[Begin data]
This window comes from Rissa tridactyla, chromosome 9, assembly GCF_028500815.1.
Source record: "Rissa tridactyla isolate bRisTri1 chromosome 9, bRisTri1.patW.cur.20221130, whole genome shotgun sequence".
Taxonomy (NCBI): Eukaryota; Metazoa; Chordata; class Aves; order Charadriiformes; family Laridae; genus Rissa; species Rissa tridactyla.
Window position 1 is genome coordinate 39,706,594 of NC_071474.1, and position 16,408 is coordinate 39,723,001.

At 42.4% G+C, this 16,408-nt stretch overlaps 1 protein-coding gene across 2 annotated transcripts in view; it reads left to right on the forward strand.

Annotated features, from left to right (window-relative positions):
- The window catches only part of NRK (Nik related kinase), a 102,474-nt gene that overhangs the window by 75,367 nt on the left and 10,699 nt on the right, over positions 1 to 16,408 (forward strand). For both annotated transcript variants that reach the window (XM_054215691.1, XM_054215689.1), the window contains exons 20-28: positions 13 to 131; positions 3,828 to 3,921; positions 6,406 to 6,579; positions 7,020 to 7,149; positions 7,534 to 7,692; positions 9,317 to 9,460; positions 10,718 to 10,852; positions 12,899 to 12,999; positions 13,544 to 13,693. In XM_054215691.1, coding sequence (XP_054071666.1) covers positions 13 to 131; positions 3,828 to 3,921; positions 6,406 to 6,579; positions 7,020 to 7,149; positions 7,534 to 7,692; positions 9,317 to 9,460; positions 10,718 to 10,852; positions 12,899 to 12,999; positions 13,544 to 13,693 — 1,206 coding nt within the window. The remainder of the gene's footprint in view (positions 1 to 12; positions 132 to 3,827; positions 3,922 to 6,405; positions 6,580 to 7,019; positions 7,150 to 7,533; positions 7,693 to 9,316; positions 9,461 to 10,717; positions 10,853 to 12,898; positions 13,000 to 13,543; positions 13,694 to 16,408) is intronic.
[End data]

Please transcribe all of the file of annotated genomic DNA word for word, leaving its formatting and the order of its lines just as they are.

This window comes from Rissa tridactyla, chromosome 9, assembly GCF_028500815.1.
Source record: "Rissa tridactyla isolate bRisTri1 chromosome 9, bRisTri1.patW.cur.20221130, whole genome shotgun sequence".
Taxonomy (NCBI): Eukaryota; Metazoa; Chordata; class Aves; order Charadriiformes; family Laridae; genus Rissa; species Rissa tridactyla.
Window position 1 is genome coordinate 39,706,594 of NC_071474.1, and position 16,408 is coordinate 39,723,001.

At 42.4% G+C, this 16,408-nt stretch overlaps 1 protein-coding gene across 2 annotated transcripts in view; it reads left to right on the forward strand.

Annotated features, from left to right (window-relative positions):
- The window catches only part of NRK (Nik related kinase), a 102,474-nt gene that overhangs the window by 75,367 nt on the left and 10,699 nt on the right, over positions 1 to 16,408 (forward strand). For both annotated transcript variants that reach the window (XM_054215691.1, XM_054215689.1), the window contains exons 20-28: positions 13 to 131; positions 3,828 to 3,921; positions 6,406 to 6,579; positions 7,020 to 7,149; positions 7,534 to 7,692; positions 9,317 to 9,460; positions 10,718 to 10,852; positions 12,899 to 12,999; positions 13,544 to 13,693. In XM_054215691.1, coding sequence (XP_054071666.1) covers positions 13 to 131; positions 3,828 to 3,921; positions 6,406 to 6,579; positions 7,020 to 7,149; positions 7,534 to 7,692; positions 9,317 to 9,460; positions 10,718 to 10,852; positions 12,899 to 12,999; positions 13,544 to 13,693 — 1,206 coding nt within the window. The remainder of the gene's footprint in view (positions 1 to 12; positions 132 to 3,827; positions 3,922 to 6,405; positions 6,580 to 7,019; positions 7,150 to 7,533; positions 7,693 to 9,316; positions 9,461 to 10,717; positions 10,853 to 12,898; positions 13,000 to 13,543; positions 13,694 to 16,408) is intronic.